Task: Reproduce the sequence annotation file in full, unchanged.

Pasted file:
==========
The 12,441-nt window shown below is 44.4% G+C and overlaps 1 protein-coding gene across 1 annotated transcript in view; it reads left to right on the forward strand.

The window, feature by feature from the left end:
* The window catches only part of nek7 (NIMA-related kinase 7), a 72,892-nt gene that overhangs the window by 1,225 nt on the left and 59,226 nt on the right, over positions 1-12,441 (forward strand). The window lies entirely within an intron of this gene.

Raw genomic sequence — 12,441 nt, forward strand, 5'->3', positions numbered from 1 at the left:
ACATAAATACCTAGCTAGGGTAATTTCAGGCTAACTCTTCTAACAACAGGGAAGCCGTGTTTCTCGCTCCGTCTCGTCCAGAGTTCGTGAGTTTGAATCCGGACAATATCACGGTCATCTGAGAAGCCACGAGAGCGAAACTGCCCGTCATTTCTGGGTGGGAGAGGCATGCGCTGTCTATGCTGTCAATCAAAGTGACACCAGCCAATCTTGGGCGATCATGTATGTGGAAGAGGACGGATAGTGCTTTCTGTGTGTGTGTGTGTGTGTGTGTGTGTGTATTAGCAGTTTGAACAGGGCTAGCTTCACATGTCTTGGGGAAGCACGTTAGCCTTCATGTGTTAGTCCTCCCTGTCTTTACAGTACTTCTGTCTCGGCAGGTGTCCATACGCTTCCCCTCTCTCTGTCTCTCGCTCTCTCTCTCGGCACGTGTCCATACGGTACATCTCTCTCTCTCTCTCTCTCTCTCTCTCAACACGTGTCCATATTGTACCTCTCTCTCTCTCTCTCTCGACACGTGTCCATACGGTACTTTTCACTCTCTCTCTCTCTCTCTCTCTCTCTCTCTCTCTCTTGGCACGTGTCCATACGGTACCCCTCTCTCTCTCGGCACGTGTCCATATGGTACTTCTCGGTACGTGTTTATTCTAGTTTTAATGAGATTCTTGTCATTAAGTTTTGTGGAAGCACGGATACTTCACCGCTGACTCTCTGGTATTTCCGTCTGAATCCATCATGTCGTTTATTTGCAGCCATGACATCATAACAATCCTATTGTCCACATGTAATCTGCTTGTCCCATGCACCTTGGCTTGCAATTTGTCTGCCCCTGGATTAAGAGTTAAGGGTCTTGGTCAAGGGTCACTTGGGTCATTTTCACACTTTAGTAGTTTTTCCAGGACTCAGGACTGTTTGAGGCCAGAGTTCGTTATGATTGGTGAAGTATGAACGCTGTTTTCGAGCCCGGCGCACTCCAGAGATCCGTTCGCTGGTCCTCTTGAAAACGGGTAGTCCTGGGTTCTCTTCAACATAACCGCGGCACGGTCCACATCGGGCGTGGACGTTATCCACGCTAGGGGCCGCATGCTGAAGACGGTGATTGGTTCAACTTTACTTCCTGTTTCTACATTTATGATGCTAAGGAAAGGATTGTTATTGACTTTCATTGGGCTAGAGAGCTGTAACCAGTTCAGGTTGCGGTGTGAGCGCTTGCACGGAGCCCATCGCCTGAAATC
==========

The 12,441-nt window shown below is 44.4% G+C and overlaps 1 protein-coding gene across 1 annotated transcript in view; it reads left to right on the forward strand.

The window, feature by feature from the left end:
* The window catches only part of nek7 (NIMA-related kinase 7), a 72,892-nt gene that overhangs the window by 1,225 nt on the left and 59,226 nt on the right, over positions 1-12,441 (forward strand). The window lies entirely within an intron of this gene.

Raw genomic sequence — 12,441 nt, forward strand, 5'->3', positions numbered from 1 at the left:
ACATAAATACCTAGCTAGGGTAATTTCAGGCTAACTCTTCTAACAACAGGGAAGCCGTGTTTCTCGCTCCGTCTCGTCCAGAGTTCGTGAGTTTGAATCCGGACAATATCACGGTCATCTGAGAAGCCACGAGAGCGAAACTGCCCGTCATTTCTGGGTGGGAGAGGCATGCGCTGTCTATGCTGTCAATCAAAGTGACACCAGCCAATCTTGGGCGATCATGTATGTGGAAGAGGACGGATAGTGCTTTCTGTGTGTGTGTGTGTGTGTGTGTGTGTGTATTAGCAGTTTGAACAGGGCTAGCTTCACATGTCTTGGGGAAGCACGTTAGCCTTCATGTGTTAGTCCTCCCTGTCTTTACAGTACTTCTGTCTCGGCAGGTGTCCATACGCTTCCCCTCTCTCTGTCTCTCGCTCTCTCTCTCGGCACGTGTCCATACGGTACATCTCTCTCTCTCTCTCTCTCTCTCTCTCAACACGTGTCCATATTGTACCTCTCTCTCTCTCTCTCTCGACACGTGTCCATACGGTACTTTTCACTCTCTCTCTCTCTCTCTCTCTCTCTCTCTCTCTCTTGGCACGTGTCCATACGGTACCCCTCTCTCTCTCGGCACGTGTCCATATGGTACTTCTCGGTACGTGTTTATTCTAGTTTTAATGAGATTCTTGTCATTAAGTTTTGTGGAAGCACGGATACTTCACCGCTGACTCTCTGGTATTTCCGTCTGAATCCATCATGTCGTTTATTTGCAGCCATGACATCATAACAATCCTATTGTCCACATGTAATCTGCTTGTCCCATGCACCTTGGCTTGCAATTTGTCTGCCCCTGGATTAAGAGTTAAGGGTCTTGGTCAAGGGTCACTTGGGTCATTTTCACACTTTAGTAGTTTTTCCAGGACTCAGGACTGTTTGAGGCCAGAGTTCGTTATGATTGGTGAAGTATGAACGCTGTTTTCGAGCCCGGCGCACTCCAGAGATCCGTTCGCTGGTCCTCTTGAAAACGGGTAGTCCTGGGTTCTCTTCAACATAACCGCGGCACGGTCCACATCGGGCGTGGACGTTATCCACGCTAGGGGCCGCATGCTGAAGACGGTGATTGGTTCAACTTTACTTCCTGTTTCTACATTTATGATGCTAAGGAAAGGATTGTTATTGACTTTCATTGGGCTAGAGAGCTGTAACCAGTTCAGGTTGCGGTGTGAGCGCTTGCACGGAGCCCATCGCCTGAAATC